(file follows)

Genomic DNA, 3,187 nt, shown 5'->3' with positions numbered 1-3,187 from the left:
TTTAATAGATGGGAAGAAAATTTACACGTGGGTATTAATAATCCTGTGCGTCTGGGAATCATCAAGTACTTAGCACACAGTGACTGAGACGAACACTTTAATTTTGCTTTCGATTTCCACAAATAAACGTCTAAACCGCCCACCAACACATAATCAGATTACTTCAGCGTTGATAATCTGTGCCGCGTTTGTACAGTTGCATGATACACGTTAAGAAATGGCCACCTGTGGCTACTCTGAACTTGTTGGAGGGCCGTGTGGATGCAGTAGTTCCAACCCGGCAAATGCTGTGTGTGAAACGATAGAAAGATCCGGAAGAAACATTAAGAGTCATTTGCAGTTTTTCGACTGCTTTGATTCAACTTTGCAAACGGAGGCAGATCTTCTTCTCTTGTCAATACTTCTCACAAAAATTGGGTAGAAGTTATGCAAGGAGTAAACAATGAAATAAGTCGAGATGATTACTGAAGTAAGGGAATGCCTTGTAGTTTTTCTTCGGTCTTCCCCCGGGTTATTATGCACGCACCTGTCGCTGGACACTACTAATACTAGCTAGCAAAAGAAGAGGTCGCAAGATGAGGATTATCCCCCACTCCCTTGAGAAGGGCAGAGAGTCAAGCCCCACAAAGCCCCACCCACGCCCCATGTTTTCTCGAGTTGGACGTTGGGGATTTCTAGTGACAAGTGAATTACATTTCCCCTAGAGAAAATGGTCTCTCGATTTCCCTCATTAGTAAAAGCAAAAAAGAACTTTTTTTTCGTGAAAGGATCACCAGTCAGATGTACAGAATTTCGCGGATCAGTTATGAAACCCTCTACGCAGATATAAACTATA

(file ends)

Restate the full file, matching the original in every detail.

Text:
Genomic DNA, 3,187 nt, shown 5'->3' with positions numbered 1-3,187 from the left:
TTTAATAGATGGGAAGAAAATTTACACGTGGGTATTAATAATCCTGTGCGTCTGGGAATCATCAAGTACTTAGCACACAGTGACTGAGACGAACACTTTAATTTTGCTTTCGATTTCCACAAATAAACGTCTAAACCGCCCACCAACACATAATCAGATTACTTCAGCGTTGATAATCTGTGCCGCGTTTGTACAGTTGCATGATACACGTTAAGAAATGGCCACCTGTGGCTACTCTGAACTTGTTGGAGGGCCGTGTGGATGCAGTAGTTCCAACCCGGCAAATGCTGTGTGTGAAACGATAGAAAGATCCGGAAGAAACATTAAGAGTCATTTGCAGTTTTTCGACTGCTTTGATTCAACTTTGCAAACGGAGGCAGATCTTCTTCTCTTGTCAATACTTCTCACAAAAATTGGGTAGAAGTTATGCAAGGAGTAAACAATGAAATAAGTCGAGATGATTACTGAAGTAAGGGAATGCCTTGTAGTTTTTCTTCGGTCTTCCCCCGGGTTATTATGCACGCACCTGTCGCTGGACACTACTAATACTAGCTAGCAAAAGAAGAGGTCGCAAGATGAGGATTATCCCCCACTCCCTTGAGAAGGGCAGAGAGTCAAGCCCCACAAAGCCCCACCCACGCCCCATGTTTTCTCGAGTTGGACGTTGGGGATTTCTAGTGACAAGTGAATTACATTTCCCCTAGAGAAAATGGTCTCTCGATTTCCCTCATTAGTAAAAGCAAAAAAGAACTTTTTTTTCGTGAAAGGATCACCAGTCAGATGTACAGAATTTCGCGGATCAGTTATGAAACCCTCTACGCAGATATAAACTATA